4. An adhesive according to claim 1 wherein the wax is paraffin wax or synthetic wax.
5. An adhesive according to claim 1 additionally comprising up to about 5 weight percent of at least one additional tackifier selected from the group consisting of rosin, rosin derivatives, rosin ester, aliphatic hydrocarbons, aromatic hydrocarbons, aromatically modified aliphatic hydrocarbons and mixtures thereof.
6. A hot melt adhesive composition comprising, by weight of the hot melt adhesive composition,
a) about 35 weight percent of an ethylene-vinyl acetate copolymer with about 40 weight percent vinyl acetate and having a melt index of about 1,000 dg/min;
b) about 30 weight percent of a tackifier selected from the group consisting of terpene, terpene phenolic, modified terpenes, and combinations thereof;
c) about 5 weight percent of at least one additional tackifier selected from the group consisting of pentaerythritol, hydrogenated glycerol, and combinations thereof;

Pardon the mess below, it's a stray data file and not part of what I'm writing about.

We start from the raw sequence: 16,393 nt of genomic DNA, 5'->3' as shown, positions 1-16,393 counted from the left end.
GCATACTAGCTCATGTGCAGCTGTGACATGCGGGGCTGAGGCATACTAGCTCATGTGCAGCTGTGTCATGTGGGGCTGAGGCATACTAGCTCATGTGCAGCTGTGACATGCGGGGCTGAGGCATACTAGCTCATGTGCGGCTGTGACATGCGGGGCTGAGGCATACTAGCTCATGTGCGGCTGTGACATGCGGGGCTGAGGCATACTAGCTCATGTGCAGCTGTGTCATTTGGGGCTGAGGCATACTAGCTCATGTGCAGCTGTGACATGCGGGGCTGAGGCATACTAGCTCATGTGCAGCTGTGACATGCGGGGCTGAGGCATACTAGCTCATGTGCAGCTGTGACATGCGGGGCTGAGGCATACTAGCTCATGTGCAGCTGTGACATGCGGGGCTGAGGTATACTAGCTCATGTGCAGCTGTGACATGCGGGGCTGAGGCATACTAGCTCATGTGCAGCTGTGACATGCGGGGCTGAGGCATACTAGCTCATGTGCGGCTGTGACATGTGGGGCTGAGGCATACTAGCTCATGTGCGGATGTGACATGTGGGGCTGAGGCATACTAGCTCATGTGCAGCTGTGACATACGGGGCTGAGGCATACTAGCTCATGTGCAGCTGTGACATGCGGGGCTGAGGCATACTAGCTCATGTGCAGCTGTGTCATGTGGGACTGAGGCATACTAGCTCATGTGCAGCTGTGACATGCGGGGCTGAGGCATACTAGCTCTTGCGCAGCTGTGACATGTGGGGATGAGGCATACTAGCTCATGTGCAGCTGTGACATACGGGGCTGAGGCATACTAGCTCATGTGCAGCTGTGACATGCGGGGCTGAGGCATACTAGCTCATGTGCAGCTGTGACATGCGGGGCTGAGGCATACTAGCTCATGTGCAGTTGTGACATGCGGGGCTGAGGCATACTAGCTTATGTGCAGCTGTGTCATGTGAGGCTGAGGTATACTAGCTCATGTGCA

d) about 30 weight percent of a wax with a melting point of about 150° F.;
wherein the hot melt composition can be applied to a piece of substrate at a temperature of 200° F. to 300° F. for bonding said piece of substrate to a second piece of substrate.
7. A carton, case or tray formed utilizing the adhesive composition of claim 1, 5 or 6.
8. An adhesive according to claim 1 which comprises about 30 weight percent to about 60 weight percent of a terpene phenolic tackifier.
9. An adhesive according to claim 1 which comprises about 35 weight percent to about 45 weight percent of an ethylene-vinyl acetate copolymer.
10. An adhesive according to claim 6 which comprises about 30 weight percent a terpene phenolic tackifier.
11. A hot melt adhesive composition consisting essentially of, by weight of the hot melt adhesive composition,
a) about 5 35 weight percent to about 60 weight percent of an ethylene-vinyl acetate copolymer having a vinyl acetate content of about 30 weight percent to 50 weight percent and a melt index of about 700 to 4,000 dg/min;
b) about 30 weight percent to about 60 weight percent of a tackifier selected from the group consisting of terpene, terpene phenolic, modified terpene, and combinations thereof;
c) up to about 5 weight percent of at least one additional tackifier selected from the group consisting of rosin, rosin derivatives, rosin ester, aliphatic hydrocarbons, aromatic hydrocarbons, aromatically modified aliphatic hydrocarbons and mixtures thereof;